This article is from the April 2001 The Mexico File
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What, or where, is “Colonial Mexico”?
The term “Colonial Mexico” in travel guides usually refers to the
middle area of the country containing Dolores Hidalgo, San Miguel de Allende and
Guanajuato. That term is in error. The area is more accurately described as the
“Cradle of Independence” or “Cuna de Independience.”
“Colonial Mexico” is actually an era, from 1550 to 1820 when Mexico
was known as “New Spain.” The Spaniards and their supporters were in full
and firm control. They were so confident that they sent an Austrian Archduke
named Maximilian to be Emperor of Mexico.
Despite the fact that Spain was ruling Mexico, there was widespread
dissatisfaction. The indigenous people were enslaved and the wealth of Mexico
was shipped to Spain in vast quantities. Even the white decendants of the
conquistadors, Creoles, were subjugated by the the Spanish-born officials. The
Spaniards were referred to as “gachupines” – those with spurs.
The War of Independence started almost by accident. Padre Miguel Hidalgo
Y Costillo was a 60-year-old priest in the Town of Dolores. He had won the
affection and respect of his Indian parishioners by teaching them to plant
grapevines, mulberries and olives, and to manufacture new kinds of crafts. The
Spanish authorities thought that the Indians should not produce cash crops and
they cut down the vines and trees.
About this time, a group of Creoles in Guadalajara were discussing the
possibility of a bloodless move toward independence. Among its members was a
young landowner named Ignacio Allende. The Creoles proposed to claim
independence from Spain at San Juan del Lago in December 1810. Somehow the plan
leaked out and on September 13, 1810, a warrant was issued for the conspirators,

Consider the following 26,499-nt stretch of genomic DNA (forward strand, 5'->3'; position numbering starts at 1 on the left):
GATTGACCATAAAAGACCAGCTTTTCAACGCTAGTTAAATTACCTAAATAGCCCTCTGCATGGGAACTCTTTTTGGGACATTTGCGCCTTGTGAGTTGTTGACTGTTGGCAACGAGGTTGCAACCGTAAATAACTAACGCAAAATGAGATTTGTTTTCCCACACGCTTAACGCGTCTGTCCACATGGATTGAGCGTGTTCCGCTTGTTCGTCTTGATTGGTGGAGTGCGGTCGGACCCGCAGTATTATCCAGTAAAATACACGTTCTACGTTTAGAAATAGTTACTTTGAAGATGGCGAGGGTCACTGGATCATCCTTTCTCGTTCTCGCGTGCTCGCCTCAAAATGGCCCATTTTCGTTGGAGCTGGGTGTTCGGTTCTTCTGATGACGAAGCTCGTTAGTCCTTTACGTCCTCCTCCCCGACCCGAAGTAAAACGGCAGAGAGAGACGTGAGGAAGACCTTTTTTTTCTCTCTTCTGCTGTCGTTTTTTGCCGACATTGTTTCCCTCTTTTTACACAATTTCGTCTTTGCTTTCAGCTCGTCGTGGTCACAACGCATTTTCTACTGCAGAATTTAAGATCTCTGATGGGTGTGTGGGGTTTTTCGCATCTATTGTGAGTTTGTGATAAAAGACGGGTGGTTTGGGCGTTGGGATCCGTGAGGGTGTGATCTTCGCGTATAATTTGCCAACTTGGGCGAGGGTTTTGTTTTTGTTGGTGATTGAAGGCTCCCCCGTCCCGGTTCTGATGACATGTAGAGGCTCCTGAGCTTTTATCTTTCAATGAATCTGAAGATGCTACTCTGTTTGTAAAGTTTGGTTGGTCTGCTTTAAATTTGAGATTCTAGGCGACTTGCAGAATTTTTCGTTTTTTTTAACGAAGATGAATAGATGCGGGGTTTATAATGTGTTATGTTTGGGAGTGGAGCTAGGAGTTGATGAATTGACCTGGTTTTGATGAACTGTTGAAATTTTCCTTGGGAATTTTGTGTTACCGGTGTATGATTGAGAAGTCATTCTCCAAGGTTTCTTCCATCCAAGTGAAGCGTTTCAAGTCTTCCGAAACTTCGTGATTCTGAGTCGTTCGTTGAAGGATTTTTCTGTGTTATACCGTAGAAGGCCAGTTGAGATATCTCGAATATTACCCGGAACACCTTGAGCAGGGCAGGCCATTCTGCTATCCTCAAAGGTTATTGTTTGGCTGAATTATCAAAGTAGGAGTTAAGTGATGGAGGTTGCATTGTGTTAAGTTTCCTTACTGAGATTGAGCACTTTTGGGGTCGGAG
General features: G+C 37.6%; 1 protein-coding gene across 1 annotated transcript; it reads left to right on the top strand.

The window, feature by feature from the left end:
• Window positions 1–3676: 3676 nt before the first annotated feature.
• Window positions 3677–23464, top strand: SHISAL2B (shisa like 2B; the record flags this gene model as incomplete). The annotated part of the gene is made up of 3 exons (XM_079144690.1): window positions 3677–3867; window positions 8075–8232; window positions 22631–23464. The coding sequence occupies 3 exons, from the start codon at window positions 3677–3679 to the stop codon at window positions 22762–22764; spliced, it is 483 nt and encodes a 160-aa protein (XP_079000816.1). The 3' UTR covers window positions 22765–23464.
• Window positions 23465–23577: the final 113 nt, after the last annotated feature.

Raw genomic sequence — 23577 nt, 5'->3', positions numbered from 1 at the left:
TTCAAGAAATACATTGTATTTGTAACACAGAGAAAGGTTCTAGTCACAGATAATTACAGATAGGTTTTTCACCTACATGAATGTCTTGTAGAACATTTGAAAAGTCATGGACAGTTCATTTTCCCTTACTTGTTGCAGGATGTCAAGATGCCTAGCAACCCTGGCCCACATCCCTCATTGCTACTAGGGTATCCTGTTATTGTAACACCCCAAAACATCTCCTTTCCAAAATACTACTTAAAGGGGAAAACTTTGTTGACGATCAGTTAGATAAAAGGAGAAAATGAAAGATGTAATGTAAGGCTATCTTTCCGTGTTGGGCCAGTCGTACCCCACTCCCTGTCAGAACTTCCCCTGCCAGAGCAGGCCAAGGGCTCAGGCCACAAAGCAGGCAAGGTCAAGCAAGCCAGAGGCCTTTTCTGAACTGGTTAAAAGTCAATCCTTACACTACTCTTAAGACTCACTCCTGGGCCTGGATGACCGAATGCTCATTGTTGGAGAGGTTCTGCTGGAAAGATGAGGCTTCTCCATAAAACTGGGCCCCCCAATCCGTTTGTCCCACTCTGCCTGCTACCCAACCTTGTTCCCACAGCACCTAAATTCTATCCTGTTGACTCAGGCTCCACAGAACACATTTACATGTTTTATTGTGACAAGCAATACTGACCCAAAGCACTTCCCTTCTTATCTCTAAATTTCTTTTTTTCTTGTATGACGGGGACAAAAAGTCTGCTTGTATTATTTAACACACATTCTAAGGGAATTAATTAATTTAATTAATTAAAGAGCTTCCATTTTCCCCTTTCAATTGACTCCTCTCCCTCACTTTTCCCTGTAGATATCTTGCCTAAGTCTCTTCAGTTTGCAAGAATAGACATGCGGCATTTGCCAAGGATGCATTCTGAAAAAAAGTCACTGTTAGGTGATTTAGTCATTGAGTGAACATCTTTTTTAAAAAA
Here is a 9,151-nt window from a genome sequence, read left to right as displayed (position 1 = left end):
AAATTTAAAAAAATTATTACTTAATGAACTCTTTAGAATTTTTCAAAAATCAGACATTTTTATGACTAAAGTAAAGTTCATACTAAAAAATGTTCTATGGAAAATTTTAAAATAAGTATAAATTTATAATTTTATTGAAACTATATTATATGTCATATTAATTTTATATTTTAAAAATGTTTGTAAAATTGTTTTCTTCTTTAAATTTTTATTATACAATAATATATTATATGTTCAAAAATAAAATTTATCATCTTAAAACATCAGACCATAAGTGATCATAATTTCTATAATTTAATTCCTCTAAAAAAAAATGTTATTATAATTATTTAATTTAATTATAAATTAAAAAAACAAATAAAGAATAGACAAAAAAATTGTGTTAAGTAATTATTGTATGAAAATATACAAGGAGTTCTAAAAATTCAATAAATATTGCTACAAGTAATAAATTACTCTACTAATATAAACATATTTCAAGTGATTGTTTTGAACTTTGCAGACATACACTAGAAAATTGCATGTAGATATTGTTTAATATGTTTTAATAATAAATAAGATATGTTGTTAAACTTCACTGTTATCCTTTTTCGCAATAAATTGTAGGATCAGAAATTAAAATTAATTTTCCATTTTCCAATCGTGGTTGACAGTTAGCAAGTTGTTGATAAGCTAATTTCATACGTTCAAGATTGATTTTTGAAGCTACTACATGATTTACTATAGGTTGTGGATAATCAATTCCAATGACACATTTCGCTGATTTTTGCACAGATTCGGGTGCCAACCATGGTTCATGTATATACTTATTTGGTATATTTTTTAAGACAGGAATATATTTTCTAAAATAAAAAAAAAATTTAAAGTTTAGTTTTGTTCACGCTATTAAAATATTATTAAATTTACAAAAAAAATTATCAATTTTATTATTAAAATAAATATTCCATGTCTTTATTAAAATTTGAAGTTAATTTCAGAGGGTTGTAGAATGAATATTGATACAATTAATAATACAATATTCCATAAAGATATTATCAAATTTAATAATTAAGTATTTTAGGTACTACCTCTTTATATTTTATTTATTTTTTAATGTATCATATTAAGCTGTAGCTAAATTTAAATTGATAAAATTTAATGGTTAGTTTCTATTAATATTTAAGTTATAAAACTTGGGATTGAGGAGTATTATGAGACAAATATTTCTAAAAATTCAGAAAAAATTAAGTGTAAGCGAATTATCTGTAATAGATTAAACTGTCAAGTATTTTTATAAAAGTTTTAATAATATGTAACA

They were warned in time and rode furiously to Dolores to consult with
Hidalgo. Hidalgo decided on the spot not to wait to be arrested or to try to
form an army. He decided to act immediately. He rang the church bell and, when
his parishioners gathered, announced his plan to overthrow the gachpines who had
suppressed them for so long. He issue his famous “grito,” his cry for
freedom, and the War of Independence started.
Armed with machetes, axes and knives, the ragtag group of peons marched
toward San Miguel and beyond to liberate Mexico. The Spanish were at first
surprised and then amused. But the army kept growing and by the time they
reached San Miguel there were 50,000 of them. By this time they were rampaging
and looting and Hidalgo was horrified. Also, by this time Allende had real
troops to command.
The rebels headed for Guanajuato where miners and more Indians joined
Hidalgo. The resident governor knew he could not defend the whole town so he
gathered his supporters and whatever armament he could and they barricaded
themselves in the Granary. The rest is history.
Although both Hidalgo and Allende were beheaded later, their fame lives
on. Today, the town of Dolores is Dolores Hidalgo and San Miguel is San Miguel
de Allende. The two towns share the title, “Cradle of Independence.”